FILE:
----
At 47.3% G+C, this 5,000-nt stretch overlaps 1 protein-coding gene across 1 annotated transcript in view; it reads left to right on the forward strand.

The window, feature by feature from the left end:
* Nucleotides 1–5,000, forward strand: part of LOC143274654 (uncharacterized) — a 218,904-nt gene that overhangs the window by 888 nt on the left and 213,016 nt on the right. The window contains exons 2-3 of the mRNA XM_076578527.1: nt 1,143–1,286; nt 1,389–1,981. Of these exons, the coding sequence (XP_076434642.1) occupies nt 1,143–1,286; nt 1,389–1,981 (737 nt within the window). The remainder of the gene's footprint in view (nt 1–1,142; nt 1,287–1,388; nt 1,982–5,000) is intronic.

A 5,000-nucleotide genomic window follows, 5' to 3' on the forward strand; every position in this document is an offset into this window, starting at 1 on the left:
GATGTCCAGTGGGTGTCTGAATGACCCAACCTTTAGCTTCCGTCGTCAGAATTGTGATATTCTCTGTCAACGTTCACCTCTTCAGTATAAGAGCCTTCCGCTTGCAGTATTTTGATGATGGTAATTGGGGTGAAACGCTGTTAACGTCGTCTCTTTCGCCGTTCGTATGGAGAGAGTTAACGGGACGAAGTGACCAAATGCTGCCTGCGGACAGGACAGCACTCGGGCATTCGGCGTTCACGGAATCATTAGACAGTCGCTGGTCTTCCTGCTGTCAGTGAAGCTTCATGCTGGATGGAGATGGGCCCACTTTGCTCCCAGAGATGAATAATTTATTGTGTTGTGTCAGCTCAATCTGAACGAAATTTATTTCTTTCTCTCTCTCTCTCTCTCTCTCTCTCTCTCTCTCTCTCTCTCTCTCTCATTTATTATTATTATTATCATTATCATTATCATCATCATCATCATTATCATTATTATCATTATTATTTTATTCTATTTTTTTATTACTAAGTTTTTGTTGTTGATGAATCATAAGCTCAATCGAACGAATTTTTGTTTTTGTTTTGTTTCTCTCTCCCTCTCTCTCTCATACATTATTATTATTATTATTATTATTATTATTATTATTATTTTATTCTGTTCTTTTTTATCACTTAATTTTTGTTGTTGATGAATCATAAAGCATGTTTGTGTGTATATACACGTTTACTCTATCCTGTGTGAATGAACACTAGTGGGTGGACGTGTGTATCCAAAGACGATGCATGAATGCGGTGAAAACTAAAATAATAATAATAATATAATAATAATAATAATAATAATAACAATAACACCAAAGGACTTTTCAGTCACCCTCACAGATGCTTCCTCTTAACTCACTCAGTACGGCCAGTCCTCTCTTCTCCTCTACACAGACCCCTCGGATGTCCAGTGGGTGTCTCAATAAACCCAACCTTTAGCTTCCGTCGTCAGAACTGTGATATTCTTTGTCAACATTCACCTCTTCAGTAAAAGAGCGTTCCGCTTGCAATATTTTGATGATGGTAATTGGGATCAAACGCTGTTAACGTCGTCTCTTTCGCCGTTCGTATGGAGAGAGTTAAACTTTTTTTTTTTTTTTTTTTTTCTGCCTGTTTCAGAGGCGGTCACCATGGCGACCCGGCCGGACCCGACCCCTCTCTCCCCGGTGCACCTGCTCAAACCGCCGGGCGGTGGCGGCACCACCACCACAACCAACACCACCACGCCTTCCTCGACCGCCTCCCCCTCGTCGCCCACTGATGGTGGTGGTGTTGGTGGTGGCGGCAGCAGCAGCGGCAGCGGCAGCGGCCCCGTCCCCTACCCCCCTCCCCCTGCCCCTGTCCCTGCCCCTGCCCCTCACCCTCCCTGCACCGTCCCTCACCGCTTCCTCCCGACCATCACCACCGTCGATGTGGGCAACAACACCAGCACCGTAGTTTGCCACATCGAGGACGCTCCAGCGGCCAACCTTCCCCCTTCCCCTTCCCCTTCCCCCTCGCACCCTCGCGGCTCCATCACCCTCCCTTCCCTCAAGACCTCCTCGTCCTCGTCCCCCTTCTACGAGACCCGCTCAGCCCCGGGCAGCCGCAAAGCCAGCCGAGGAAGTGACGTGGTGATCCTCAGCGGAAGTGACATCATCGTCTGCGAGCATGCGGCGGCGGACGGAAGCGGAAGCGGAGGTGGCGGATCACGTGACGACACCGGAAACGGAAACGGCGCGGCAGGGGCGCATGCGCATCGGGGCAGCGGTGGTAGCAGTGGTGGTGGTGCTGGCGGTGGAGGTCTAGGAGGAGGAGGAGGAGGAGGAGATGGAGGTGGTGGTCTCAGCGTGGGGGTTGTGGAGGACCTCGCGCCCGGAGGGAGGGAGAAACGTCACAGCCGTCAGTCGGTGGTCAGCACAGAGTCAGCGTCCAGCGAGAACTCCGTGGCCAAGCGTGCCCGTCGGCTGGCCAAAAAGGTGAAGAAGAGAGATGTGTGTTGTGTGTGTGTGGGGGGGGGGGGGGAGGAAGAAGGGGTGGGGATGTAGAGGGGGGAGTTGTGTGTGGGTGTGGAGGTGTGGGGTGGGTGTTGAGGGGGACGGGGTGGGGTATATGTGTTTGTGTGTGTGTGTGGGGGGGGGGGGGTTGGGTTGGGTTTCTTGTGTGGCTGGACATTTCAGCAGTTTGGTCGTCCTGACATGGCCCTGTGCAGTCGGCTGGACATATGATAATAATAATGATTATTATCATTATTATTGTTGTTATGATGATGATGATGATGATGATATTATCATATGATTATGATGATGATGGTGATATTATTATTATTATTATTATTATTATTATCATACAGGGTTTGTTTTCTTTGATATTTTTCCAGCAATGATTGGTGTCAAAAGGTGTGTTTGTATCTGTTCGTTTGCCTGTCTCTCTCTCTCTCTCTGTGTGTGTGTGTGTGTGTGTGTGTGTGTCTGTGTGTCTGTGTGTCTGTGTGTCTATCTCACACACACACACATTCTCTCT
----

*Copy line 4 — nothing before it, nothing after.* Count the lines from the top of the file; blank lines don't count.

A 5,000-nucleotide genomic window follows, 5' to 3' on the forward strand; every position in this document is an offset into this window, starting at 1 on the left: